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Conditions linked to everyday chemicals—used in cosmetics, plastics and common household items like sofas—lead to $340 billion in treatment and lost productivity costs annually in the U.S., according to a new study.

Researchers behind the paper, published in The Lancet, evaluated a set of chemicals that have been shown to disrupt normal functioning of the endocrine system using data on the levels of the chemicals in blood and urine of subjects of a Centers for Disease Control and Prevention (CDC) study. Flame retardants like PBDEs, phthalates, which are widely used in cosmetics and scented products, plastic component DEHP and organophosphate pesticides are among the chemicals linked to health issues in the U.S., according to the research.

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The study contributes to a growing debate about how best to assess and manage the safety of common chemicals. Improved regulation could reduce exposure to some of the most damaging chemicals, the report’s authors say. Previous research has shown that Europe—where regulations require manufacturers to prove household chemicals are safe before they hit shelves—loses a significantly smaller share of its GDP as a result of endocrine disrupting diseases than the U.S.

Diseases related to household chemicals cost $217 billion, or 1.28% of GDP, in Europe, compared to $340 billion, or 2.33% of GDP, in the U.S. These chemicals have been linked to obesity, intellectual disabilities, endometriosis, autism and heart disease.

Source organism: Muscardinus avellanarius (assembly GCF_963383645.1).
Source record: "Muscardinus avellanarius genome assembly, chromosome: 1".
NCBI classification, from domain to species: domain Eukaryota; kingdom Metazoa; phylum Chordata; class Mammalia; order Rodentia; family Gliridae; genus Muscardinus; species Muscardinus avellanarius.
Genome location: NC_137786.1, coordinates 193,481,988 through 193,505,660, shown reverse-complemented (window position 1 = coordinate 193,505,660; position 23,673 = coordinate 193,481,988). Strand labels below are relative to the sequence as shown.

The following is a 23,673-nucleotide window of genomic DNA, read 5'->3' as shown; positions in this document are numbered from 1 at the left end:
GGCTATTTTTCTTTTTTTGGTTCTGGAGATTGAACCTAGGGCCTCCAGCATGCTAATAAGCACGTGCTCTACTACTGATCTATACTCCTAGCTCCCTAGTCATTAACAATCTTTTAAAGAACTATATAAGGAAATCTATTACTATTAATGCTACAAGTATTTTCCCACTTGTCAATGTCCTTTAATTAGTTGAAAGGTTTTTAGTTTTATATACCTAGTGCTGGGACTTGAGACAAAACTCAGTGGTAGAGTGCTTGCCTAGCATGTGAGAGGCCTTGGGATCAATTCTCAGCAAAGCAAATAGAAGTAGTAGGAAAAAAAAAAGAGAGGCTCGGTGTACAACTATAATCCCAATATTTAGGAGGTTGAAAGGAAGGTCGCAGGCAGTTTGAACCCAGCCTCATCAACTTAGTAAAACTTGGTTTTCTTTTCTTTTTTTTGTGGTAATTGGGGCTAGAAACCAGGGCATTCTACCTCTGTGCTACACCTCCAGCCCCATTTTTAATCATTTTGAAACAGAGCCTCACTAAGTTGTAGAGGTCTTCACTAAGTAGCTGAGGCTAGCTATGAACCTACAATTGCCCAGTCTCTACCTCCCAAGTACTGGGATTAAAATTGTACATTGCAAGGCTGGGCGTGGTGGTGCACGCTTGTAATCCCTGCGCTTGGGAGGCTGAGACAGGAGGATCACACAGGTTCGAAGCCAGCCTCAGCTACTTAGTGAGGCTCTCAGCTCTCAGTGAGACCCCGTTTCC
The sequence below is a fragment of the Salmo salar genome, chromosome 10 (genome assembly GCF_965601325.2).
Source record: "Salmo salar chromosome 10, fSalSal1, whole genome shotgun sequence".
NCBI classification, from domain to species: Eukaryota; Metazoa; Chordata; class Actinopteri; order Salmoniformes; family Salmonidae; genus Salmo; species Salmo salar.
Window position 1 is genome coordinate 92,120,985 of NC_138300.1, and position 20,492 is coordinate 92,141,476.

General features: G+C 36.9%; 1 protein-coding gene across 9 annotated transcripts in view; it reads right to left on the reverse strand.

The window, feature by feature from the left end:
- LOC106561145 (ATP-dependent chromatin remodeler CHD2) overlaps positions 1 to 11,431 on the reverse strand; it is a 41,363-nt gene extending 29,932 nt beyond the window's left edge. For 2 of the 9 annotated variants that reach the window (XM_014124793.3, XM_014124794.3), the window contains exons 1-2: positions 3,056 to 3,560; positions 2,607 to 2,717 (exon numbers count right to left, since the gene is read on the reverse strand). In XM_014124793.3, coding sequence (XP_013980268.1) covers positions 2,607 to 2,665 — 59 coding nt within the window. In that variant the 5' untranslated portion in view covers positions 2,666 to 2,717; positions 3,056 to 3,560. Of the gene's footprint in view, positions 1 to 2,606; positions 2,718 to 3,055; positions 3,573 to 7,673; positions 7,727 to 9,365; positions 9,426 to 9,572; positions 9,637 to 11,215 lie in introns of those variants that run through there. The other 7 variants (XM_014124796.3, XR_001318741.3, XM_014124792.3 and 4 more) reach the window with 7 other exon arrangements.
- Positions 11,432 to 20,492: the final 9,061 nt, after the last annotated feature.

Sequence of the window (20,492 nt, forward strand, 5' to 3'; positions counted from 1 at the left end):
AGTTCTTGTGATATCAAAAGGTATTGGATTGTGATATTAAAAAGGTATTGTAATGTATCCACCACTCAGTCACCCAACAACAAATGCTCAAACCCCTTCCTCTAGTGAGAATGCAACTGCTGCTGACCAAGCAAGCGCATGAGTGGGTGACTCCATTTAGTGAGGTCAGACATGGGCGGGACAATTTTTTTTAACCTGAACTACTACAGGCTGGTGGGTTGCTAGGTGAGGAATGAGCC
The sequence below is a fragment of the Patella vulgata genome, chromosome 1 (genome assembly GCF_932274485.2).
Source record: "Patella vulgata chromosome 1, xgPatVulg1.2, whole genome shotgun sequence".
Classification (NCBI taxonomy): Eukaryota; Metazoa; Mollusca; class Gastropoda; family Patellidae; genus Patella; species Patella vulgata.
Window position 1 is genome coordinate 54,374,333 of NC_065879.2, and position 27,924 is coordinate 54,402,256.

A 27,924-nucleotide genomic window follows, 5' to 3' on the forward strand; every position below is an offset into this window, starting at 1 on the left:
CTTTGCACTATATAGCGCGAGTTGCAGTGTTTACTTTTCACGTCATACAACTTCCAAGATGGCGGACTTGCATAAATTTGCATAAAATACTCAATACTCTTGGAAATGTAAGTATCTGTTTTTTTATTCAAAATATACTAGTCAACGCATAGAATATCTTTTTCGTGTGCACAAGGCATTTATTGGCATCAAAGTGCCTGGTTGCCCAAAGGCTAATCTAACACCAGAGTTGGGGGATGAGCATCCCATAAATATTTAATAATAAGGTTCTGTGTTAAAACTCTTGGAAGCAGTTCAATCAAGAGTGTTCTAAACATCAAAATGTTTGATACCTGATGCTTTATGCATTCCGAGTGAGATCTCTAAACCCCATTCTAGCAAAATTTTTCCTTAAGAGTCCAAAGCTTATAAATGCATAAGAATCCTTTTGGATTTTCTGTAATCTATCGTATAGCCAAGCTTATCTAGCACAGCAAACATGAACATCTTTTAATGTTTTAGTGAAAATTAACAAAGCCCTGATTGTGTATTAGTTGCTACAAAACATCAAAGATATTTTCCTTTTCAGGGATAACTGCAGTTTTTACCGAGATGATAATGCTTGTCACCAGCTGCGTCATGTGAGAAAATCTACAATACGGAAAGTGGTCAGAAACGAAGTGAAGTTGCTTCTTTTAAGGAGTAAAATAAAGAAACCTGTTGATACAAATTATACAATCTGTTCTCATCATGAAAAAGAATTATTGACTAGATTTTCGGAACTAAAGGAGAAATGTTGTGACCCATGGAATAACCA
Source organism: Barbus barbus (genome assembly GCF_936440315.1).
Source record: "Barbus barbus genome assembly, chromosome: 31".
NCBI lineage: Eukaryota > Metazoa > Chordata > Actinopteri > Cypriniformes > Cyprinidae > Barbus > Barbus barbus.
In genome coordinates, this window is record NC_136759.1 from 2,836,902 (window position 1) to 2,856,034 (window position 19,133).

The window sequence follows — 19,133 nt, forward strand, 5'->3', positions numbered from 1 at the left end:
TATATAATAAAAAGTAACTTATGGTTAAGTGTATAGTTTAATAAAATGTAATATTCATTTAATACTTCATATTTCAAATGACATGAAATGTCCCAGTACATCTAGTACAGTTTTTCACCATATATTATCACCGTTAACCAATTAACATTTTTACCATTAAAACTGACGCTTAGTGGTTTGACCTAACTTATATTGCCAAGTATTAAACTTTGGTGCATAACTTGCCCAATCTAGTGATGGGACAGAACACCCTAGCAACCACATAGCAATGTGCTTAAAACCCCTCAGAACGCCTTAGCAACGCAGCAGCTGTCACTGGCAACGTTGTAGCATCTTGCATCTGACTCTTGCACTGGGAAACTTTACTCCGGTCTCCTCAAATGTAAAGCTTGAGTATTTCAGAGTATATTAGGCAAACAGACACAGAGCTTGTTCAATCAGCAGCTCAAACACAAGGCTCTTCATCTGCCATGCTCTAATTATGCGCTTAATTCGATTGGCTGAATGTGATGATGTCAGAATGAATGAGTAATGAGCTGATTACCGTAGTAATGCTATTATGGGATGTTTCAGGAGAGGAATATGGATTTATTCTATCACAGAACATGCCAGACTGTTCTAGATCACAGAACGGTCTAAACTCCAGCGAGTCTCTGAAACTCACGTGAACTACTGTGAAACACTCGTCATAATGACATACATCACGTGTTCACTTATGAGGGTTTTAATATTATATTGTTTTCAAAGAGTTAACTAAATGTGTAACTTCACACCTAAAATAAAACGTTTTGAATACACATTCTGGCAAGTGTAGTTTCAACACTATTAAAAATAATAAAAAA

“Exposures in the United States are similar in some ways, but they also differ,” says study author Leonardo Trasande, a New York University professor who studies environmental health. “That’s in large part to differences in regulation between Europe and the U.S.”

The U.S. relies on a law known as at the Toxic Substances Control Act (TSCA) to regulate household chemicals, a decades-old law that was updated earlier this year, and thousands of chemicals on the market remain untested. Improvements passed this year give the Environmental Protection Agency (EPA) more authority to test and ban hazardous chemicals, but Trasande and many others say the law does not go far enough. The EPA has announced five chemicals the agency plans to “fast track,” but tens of thousands more will remain untested for the foreseeable future, including many included in the study. Trasande says Congress should provide additional funding to allow the agency to move faster with review of a broader array of chemicals.

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The American Chemistry Council, a lobbying group for chemical manufacturers, criticized the paper for using research that shows links between certain household chemicals and endocrine disruption rather than causation. The paper does “virtually nothing to advance the protection of public health,” the ACC said in a statement.

But while research showing the connection between many chemicals and endocrine disruption remains correlational, many scientists say the burden should still rest on manufacturers to prove a substance is safe before selling it to the public.

“What we need here is a reform that tests chemicals proactively before they’re used on the open market,” Trasande said last year.

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